This time of year there is a lot of talk about taxing and spending here in Harrisburg. The state legislature and the governor just agreed upon a $27.5 billion spending plan for the 2007-2008 budget, including $9.4 billion for education.
The Commonwealth Foundation for Public Policy Alternatives, a Harrisburg-based think tank, recently released a policy brief that is renewing the call for school choice. The Dollars and Sense of School Choice report supports several conclusions:
- Per-pupil expenditures are substantially higher, and continue to rise more rapidly in traditional public schools than public charter, private, and home schools.
In the 2005-2006 school year, public school districts spend, on average, nearly $11, 500 per student. The average cost per student in Catholic schools is far less.
- Alternative schools help relieve the strain on both state and local public education budgets and taxpayers.
If every student who attends a non-public school now returned to their traditional public school, it would cost the taxpayers an additional $3.073 billion.
- The Educational Improvement Tax Credit (EITC) empowers parents to send their children to a school of choice, and does so while saving taxpayer money and leaving public schools better funded.
Since its inception, the EITC has given opportunities to thousands of families. Assuming a fair number of scholarship recipients would not have attended non-public schools without the assistance, the report concludes that for each dollar in EITC tax credits, public school districts save at least $1.89 in instructional costs alone.
- School choice proposals such as the Property Tax Relief Scholarship Act would provide greater choices to parents, while providing property tax relief to homeowners for each student who migrates from a district school to a school of choice.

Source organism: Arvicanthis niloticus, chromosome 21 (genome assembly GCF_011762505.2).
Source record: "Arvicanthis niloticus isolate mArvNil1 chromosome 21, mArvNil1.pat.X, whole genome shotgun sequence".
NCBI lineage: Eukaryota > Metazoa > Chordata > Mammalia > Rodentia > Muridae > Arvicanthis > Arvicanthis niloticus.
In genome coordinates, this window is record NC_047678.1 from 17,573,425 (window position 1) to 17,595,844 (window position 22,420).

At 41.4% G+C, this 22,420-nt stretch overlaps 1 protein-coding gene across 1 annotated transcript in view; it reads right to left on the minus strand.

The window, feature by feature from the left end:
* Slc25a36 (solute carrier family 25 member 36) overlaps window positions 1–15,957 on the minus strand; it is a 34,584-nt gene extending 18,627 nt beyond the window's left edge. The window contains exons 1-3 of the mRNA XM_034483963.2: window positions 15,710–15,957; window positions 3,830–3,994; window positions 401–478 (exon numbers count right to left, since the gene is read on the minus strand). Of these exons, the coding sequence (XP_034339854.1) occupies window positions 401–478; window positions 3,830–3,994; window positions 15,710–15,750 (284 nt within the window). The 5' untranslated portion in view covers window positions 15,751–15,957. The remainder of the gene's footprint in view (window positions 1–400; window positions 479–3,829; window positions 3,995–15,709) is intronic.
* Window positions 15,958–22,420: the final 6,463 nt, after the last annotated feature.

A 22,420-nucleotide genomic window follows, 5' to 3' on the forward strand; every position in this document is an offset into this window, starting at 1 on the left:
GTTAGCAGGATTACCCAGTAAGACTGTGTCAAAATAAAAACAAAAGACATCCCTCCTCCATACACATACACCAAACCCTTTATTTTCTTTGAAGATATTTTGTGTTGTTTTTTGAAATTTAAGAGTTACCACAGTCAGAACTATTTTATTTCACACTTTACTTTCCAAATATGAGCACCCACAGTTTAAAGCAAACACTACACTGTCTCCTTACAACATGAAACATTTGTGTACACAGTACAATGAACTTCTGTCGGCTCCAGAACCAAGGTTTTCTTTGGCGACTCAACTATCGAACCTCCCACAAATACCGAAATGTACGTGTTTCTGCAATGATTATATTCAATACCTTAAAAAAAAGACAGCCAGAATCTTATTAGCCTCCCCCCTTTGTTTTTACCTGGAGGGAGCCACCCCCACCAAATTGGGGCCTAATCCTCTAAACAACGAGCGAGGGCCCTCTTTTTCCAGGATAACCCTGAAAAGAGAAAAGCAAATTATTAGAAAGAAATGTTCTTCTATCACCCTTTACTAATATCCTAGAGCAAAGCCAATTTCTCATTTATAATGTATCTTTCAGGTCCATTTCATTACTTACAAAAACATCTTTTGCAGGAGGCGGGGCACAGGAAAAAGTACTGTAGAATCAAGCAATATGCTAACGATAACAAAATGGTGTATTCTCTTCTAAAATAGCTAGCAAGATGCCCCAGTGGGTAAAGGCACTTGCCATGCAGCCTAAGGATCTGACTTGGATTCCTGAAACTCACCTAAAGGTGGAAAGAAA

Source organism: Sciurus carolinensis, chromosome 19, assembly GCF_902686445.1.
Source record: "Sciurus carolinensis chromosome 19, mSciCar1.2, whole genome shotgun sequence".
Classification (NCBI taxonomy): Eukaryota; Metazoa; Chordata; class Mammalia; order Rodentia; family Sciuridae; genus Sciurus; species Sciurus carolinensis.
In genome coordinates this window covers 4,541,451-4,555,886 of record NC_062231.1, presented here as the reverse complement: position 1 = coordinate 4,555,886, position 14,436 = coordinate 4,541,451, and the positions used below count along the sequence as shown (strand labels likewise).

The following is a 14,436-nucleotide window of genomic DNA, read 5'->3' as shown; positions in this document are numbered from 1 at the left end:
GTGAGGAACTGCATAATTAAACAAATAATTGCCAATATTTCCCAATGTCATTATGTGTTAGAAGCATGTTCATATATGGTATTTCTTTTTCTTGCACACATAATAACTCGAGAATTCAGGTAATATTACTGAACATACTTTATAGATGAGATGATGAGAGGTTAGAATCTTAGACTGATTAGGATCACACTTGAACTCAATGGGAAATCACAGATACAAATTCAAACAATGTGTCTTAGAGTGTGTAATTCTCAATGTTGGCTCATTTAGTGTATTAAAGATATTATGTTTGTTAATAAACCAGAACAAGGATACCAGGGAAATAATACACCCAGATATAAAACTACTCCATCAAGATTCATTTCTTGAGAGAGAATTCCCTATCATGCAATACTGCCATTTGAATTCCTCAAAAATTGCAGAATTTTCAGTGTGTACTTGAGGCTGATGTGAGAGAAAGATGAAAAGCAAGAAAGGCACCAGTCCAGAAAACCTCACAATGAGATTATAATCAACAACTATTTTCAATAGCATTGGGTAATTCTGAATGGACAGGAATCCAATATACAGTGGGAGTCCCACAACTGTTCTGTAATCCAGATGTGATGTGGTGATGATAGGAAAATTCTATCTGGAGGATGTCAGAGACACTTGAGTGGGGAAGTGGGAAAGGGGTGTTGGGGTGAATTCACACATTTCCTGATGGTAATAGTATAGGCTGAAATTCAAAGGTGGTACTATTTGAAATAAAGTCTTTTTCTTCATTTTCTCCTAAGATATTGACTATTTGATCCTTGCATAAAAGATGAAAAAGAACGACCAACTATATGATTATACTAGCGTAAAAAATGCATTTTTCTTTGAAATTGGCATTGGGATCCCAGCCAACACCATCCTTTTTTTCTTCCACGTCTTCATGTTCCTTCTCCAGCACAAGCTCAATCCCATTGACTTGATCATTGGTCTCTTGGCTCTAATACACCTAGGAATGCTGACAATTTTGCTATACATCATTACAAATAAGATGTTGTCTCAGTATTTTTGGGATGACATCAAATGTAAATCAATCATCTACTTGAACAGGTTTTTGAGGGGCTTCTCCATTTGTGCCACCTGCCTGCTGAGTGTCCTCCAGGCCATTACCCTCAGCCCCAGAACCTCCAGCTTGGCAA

This legislative proposal would create a scholarship fund from which $3,000 scholarships would be made available to low income families to send their children to the school of their choice. Per-pupil expenditures far exceed the $3,000 allotment. The public school could return the difference to the taxpayers, providing property tax relief and taking some of the strain off the budget.
This proposal will be under consideration in the fall.
School choice is about more than the money. As the Commonwealth Foundation report says, “Educational choice gives parents the ability to choose the school that best meets their child’s needs, whether their goal is to remove their child from a failing or unsafe school or simply select an institution that better caters to their child’s specific educational needs.”
Catholic schools have provided parents with an excellent alternative to traditional public schools for generations. Catholic school students excel in math, reading and other skills. They go on to attend college at a very high rate and graduation levels are second to none. Many parents would love to send their children to Catholic schools, but because of economic constraints do not.
School choice makes sense. It’s time for Pennsylvania to reconsider this solution.
PCC Column August 2007 by Amy Beisel, Communications Director of the Pennsylvania Catholic Conference – the public affairs arm of Pennsylvania’s Catholic bishops and the Catholic dioceses of Pennsylvania.